So far, there are no tenants lined up for the 1,250 square feet of retail space in the building’s middle level or for the 1,850-square-foot office space on the top floor. A conference room is on the plans for the middle level as well.

Dunbar and Kassabian have ideas such as a bike shop or a small market selling snacks, bait, and even beer, wine and liquor.

While one tenant could easily fill the upper-level office space, Dunbar and Kassabian said the spot could be co-working space where people who otherwise work from home might like to come for convenience and community.

“I work from home,” Kassabian said. “It gets lonely.”

Together, the three spaces of the Crossings development could support more than 20 jobs. Cote said the restaurant would likely take about 12-15 staff, three or four of those full-time.

Septic regulations govern the number of people who could use the building at any given time, Dunbar explained. For example, under the project’s permits, the office space could support up to 10 people.

The construction timeline aims for completion by early summer.

Dunbar and Kassabian noted that they have been in touch with neighboring business owner Peter Carreiro, who plans to branch out just up Route 7 at the corner of Church Hill Road. He runs his Rise ‘n Shine milk delivery business there and is purchasing the rest of the corner lot where he has proposed replacing the former auto body shop and snack bar with a mini-farm and an ice cream stand.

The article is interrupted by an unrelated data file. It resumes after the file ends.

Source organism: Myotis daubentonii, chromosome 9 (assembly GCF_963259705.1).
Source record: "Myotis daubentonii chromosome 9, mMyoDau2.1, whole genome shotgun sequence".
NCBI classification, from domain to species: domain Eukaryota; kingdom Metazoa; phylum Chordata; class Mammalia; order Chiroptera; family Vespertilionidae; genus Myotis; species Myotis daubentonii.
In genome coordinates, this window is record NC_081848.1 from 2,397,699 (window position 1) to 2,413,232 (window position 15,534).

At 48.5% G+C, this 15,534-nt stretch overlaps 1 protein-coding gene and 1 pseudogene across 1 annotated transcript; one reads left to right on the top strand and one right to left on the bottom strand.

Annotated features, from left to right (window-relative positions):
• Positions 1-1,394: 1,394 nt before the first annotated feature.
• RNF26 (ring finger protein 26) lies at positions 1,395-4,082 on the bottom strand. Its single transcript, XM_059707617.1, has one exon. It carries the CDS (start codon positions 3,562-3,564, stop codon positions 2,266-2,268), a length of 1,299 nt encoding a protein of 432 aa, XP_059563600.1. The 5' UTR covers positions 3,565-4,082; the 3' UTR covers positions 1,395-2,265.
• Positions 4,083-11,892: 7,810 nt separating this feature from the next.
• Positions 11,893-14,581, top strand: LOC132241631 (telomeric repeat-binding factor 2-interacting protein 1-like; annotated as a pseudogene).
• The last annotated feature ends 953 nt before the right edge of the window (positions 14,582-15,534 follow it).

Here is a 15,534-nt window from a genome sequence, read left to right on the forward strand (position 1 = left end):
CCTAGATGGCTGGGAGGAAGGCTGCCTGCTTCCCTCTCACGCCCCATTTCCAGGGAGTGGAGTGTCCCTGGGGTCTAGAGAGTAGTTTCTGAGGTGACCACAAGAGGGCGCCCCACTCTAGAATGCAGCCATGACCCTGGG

Dunbar and Kassabian said they hope the two new projects will draw people and complement each other.

All of this is music to the ears of those who have brainstormed for years on how to attract economic growth to Charlotte.

Dana Hanley is a professional community planner who lives in Charlotte and works as the Community Development Director for the town of Essex. Since the early 1990s, Hanley has served on the Charlotte Planning Commission and various committees with an eye toward encouraging new businesses in town. Ironically, one past group was a “pub committee,” she recalled.

“We all wanted a pub,” she said. “We all wanted someplace to gather.”

And while the town plan envisions growth in the nearby west village along Ferry Road, Charlotte Crossings and even Carreiro’s farm project seem to be new business ventures that should fit well with the character and needs in the area, Hanley said.

“It’s been a dream for a really long time,” Hanley said. “I say hear, hear – it’s great.”